Both movements look to have been very good ones when they were made based on the number of adjustments and jewels. In the trades these were in the class of "highly jeweled movements".
    "Forever is composed of nows." - Emily Dickinson

    "The watch has to be surrounded by a history.
    You need more than just a great design. You need to create an atmosphere around the product.
    Who is the company behind it? Why are they using this material?
    People need to be able to identify the watch with themselves. It's based on emotion." - Ralph Furter

    ...that's just my opinion and I've been wrong before and will be again and might be now!

  3. #3
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    Re: Info on 2nd Qtr 20th C Swiss Movements/cases

    Not familiar the name, but it occurs to me that Sirrom is Morris spelled backwards...probably a house brand.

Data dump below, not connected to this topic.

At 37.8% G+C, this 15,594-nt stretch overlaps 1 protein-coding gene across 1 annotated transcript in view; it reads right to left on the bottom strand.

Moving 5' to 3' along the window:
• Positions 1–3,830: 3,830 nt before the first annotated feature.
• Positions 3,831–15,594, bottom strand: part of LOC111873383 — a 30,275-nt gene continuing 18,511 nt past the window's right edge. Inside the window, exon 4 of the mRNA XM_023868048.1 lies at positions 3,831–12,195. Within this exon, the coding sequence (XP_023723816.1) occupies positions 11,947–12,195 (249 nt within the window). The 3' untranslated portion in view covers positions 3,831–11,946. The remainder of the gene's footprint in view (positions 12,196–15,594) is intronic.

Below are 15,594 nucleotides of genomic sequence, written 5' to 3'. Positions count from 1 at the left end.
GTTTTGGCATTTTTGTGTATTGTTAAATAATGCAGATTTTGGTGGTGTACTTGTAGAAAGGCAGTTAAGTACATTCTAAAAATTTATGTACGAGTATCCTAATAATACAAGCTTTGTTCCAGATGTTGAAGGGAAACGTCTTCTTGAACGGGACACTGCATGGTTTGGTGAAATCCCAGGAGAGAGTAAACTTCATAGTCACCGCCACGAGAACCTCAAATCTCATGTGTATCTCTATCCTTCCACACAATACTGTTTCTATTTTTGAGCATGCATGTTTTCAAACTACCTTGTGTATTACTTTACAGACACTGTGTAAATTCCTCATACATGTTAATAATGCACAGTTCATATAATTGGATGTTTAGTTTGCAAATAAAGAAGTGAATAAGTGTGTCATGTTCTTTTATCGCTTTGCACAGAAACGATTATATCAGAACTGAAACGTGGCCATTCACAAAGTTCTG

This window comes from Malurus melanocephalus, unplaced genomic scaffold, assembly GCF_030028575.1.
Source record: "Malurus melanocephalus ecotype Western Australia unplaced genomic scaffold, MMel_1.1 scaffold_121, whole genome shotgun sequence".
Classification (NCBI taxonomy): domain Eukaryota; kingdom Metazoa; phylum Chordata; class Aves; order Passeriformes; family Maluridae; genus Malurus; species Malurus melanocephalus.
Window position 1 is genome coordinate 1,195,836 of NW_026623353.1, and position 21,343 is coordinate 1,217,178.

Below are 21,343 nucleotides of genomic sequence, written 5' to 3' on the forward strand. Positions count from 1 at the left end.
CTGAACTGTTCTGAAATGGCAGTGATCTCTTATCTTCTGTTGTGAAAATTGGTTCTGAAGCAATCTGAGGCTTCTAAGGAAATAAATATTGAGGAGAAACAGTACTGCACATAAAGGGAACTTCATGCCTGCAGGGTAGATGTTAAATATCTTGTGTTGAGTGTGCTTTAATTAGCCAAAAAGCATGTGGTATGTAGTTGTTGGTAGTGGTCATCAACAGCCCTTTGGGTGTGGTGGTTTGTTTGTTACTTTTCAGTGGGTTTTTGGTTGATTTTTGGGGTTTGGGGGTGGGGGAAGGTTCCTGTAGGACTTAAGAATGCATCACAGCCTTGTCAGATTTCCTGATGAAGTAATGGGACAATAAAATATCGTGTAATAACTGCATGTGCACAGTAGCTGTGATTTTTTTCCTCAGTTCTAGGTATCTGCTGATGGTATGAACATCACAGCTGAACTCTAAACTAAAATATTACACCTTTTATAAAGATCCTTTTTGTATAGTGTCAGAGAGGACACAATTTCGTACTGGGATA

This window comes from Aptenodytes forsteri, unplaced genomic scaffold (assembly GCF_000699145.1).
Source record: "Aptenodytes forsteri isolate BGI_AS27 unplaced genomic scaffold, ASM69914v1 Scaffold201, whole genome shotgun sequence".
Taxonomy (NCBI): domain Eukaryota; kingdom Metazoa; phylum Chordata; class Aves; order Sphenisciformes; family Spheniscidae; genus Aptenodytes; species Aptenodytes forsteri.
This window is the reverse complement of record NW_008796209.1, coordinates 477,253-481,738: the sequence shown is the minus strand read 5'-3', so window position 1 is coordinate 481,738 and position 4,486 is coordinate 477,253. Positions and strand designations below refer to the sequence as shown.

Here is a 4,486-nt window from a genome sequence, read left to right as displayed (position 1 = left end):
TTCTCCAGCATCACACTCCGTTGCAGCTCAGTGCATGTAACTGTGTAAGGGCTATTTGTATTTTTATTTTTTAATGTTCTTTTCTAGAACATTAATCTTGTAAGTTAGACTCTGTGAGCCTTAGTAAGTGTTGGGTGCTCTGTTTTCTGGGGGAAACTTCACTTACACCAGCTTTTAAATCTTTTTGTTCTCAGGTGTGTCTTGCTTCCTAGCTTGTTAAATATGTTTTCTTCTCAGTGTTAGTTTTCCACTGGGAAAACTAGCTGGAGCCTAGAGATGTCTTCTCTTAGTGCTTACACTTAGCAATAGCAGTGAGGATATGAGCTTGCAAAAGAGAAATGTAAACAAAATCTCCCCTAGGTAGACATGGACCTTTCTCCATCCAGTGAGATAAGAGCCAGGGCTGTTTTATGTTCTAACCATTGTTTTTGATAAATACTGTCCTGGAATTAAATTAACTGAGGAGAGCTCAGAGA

My growing collection of "affordable" vintages: http://www.abslomrob.com

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  5. #4
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    Re: Info on 2nd Qtr 20th C Swiss Movements/cases

    Quote Originally Posted by Eeeb View Post
    Others may recognize just from the bridge layouts but it can help a great deal if you find maker marks on the movement. Usually they are located under the balance wheel.

    Both movements look to have been very good ones when they were made based on the number of adjustments and jewels. In the trades these were in the class of "highly jeweled movements".
    Thanks for the information.

    I examined the movements and intact I'm not able to see any markings under or near the balance wheel - and I certainly have no qualifications to open them up. I'm sure this is ignorant, but why would a maker's mark be different than a mfr. mark? I assume you mean that it would indicate an individual watch maker, but could you then elicit useful information from there that you could not with only a mfr.'s name?